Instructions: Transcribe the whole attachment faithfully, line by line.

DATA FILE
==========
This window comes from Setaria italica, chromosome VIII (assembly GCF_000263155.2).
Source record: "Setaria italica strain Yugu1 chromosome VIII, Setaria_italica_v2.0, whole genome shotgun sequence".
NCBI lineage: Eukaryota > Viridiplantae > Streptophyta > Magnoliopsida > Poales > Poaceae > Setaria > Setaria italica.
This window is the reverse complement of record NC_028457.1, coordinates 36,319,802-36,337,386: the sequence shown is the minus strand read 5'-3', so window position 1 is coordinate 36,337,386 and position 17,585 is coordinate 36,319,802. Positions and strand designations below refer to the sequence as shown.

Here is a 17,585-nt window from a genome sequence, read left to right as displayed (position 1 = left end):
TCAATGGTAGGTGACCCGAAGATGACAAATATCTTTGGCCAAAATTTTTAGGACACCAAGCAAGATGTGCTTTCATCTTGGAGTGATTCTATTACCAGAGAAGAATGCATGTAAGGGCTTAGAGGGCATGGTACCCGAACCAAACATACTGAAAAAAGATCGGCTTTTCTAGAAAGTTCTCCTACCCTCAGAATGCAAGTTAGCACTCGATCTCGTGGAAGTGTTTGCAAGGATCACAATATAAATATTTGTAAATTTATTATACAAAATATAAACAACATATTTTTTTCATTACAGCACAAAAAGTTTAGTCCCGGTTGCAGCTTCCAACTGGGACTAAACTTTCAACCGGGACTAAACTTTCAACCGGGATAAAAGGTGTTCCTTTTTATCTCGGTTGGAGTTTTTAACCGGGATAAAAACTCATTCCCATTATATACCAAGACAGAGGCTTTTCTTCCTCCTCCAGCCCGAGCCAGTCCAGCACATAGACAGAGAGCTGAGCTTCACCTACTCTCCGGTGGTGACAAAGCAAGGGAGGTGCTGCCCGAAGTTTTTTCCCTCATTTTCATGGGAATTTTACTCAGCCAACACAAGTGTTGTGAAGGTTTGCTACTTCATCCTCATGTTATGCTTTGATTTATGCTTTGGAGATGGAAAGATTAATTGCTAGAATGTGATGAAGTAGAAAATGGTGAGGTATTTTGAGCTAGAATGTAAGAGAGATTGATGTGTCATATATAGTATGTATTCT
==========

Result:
This window comes from Setaria italica, chromosome VIII (assembly GCF_000263155.2).
Source record: "Setaria italica strain Yugu1 chromosome VIII, Setaria_italica_v2.0, whole genome shotgun sequence".
NCBI lineage: Eukaryota > Viridiplantae > Streptophyta > Magnoliopsida > Poales > Poaceae > Setaria > Setaria italica.
This window is the reverse complement of record NC_028457.1, coordinates 36,319,802-36,337,386: the sequence shown is the minus strand read 5'-3', so window position 1 is coordinate 36,337,386 and position 17,585 is coordinate 36,319,802. Positions and strand designations below refer to the sequence as shown.

Here is a 17,585-nt window from a genome sequence, read left to right as displayed (position 1 = left end):
TCAATGGTAGGTGACCCGAAGATGACAAATATCTTTGGCCAAAATTTTTAGGACACCAAGCAAGATGTGCTTTCATCTTGGAGTGATTCTATTACCAGAGAAGAATGCATGTAAGGGCTTAGAGGGCATGGTACCCGAACCAAACATACTGAAAAAAGATCGGCTTTTCTAGAAAGTTCTCCTACCCTCAGAATGCAAGTTAGCACTCGATCTCGTGGAAGTGTTTGCAAGGATCACAATATAAATATTTGTAAATTTATTATACAAAATATAAACAACATATTTTTTTCATTACAGCACAAAAAGTTTAGTCCCGGTTGCAGCTTCCAACTGGGACTAAACTTTCAACCGGGACTAAACTTTCAACCGGGATAAAAGGTGTTCCTTTTTATCTCGGTTGGAGTTTTTAACCGGGATAAAAACTCATTCCCATTATATACCAAGACAGAGGCTTTTCTTCCTCCTCCAGCCCGAGCCAGTCCAGCACATAGACAGAGAGCTGAGCTTCACCTACTCTCCGGTGGTGACAAAGCAAGGGAGGTGCTGCCCGAAGTTTTTTCCCTCATTTTCATGGGAATTTTACTCAGCCAACACAAGTGTTGTGAAGGTTTGCTACTTCATCCTCATGTTATGCTTTGATTTATGCTTTGGAGATGGAAAGATTAATTGCTAGAATGTGATGAAGTAGAAAATGGTGAGGTATTTTGAGCTAGAATGTAAGAGAGATTGATGTGTCATATATAGTATGTATTCT